I just will NOT tell all my friends and family to use a closed source non-free communications platform again. (I brought big G a hundred innocent souls before I realized what was going on there… My heart is broken. Never again.)

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                  How does releasing the server source help audit the security of the system? You can’t be sure that the source they release is the source their running, and the whole point of E2E encryption is that you only need to audit the source of the endpoints, and in this case, that source is open. Additionally there has been a (paid for by keybase) 3rd party security audit: https://keybase.io/docs-assets/blog/NCC_Group_Keybase_KB2018_Public_Report_2019-02-27_v1.3.pdf

                  I do agree that it would help with the “keybase shuts down” scenario, though.

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                    Releasing the server source would be an act of good will, it would be morally correct (to me), and it would be ethically correct (among certain reputable segments of the internet population).

                    If we have faith in E2E, I guess we don’t have to trust the servers? Yes, that’s the whole point.

                    Of course, what if that’s not the source code that’s actually running?

                    Well, see https://signal.org/blog/private-contact-discovery/, specifically under the heading Trust But Verify. As you can see, the problem isn’t ‘solved’ but at least one group has taken a whack at it.

                    The signal server is open source. btw.. But as you know I’m sure, keybase is far more ambitious. kbfs makes me daydream…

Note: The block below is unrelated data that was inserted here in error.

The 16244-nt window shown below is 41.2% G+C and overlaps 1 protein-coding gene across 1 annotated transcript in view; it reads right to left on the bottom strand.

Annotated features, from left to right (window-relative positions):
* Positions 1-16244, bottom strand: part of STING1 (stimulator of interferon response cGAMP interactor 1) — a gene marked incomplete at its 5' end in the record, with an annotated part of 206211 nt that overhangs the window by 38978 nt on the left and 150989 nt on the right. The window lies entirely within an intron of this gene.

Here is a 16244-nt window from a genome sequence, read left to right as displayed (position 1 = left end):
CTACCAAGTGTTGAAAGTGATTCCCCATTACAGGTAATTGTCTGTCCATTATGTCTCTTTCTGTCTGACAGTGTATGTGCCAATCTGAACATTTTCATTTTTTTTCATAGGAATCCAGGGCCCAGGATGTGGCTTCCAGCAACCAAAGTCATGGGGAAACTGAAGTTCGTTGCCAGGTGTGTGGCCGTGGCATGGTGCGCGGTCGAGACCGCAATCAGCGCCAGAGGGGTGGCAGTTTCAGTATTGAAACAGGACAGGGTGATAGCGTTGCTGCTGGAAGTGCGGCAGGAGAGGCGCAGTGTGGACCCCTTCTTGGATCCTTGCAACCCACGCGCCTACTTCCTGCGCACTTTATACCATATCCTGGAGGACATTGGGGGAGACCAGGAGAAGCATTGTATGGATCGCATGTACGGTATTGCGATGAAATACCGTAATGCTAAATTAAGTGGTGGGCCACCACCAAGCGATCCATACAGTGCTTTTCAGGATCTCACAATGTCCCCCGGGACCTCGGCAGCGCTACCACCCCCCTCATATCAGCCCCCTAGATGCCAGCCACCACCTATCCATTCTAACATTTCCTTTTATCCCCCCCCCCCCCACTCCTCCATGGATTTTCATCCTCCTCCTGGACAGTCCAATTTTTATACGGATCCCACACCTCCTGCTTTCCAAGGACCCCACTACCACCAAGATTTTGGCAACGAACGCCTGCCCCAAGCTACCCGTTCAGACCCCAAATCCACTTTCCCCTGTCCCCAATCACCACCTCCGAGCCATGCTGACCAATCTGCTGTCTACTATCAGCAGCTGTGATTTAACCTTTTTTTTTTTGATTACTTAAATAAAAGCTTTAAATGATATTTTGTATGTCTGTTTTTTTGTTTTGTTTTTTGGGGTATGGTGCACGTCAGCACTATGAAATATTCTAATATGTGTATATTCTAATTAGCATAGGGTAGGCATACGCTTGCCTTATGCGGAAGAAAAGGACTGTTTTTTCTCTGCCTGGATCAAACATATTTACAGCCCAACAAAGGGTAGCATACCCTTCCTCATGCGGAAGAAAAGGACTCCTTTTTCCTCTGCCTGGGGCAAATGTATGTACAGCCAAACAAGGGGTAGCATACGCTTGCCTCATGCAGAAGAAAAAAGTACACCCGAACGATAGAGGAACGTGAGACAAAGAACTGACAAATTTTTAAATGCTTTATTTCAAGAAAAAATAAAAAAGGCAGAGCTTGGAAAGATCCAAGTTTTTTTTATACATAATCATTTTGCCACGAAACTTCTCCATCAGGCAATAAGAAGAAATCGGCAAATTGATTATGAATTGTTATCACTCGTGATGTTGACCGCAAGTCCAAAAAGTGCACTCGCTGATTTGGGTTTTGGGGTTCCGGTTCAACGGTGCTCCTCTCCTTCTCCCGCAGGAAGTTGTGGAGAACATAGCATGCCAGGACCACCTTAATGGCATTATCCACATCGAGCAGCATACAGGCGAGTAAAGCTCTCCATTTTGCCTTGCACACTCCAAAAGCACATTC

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                      Economic and moral arguments are fine. I don’t intend to argue with those.

                      I’ve read that signal blog before, and it leaves me with some questions. For example, even if you’re sure you’re contacting the secure enclave, and that it’s running the software it’s claiming it is, the enclave has to have some sort of key to decrypt the messages you’re sending it, otherwise anyone could read them. How do you know someone else doesn’t have that key? Indeed, it seems like those first assumptions about correctly contacting the enclave are dubious: how do you know that they don’t just have the “secure enclave’s” key and are pretending to be one? Have you physically inspected their hardware and agree that the packets are being routed to the correct server? I’d love to learn why these things aren’t actually problems.

                      But until then, it seems like it has just put up some smoke and mirrors to distract you from just trusting them. It probably helps against attackers compromising their servers, but it shouldn’t be possible for that to be a threat in the first place. It’s fundamentally worse even if the source is open, because it’s strictly better when the server source is irrelevant. I can run keybase with zero trust in their servers, but I’ll always have to have some amount of trust in signal.

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                        Okay. I don’t know this part… What is the difference between the Keybase client and the Signal client that makes server trust unnecessary for one and necessary for the other?

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                          The contacts you send to signal being disguised requires you to trust their correct implementation of the secure enclave.

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                    Ubuntu builds the client from source, then? (One would hope they’d always do that..) Let’s see… Hm, I can’t find a keybase package in Ubuntu. https://packages.ubuntu.com/search?keywords=keybase&searchon=names&suite=all&section=all

                    Forget I said that, I’m an idiot. I did an ‘apt search’ on one of my machines and forgot I installed their ppa…

                    And yes, fair points…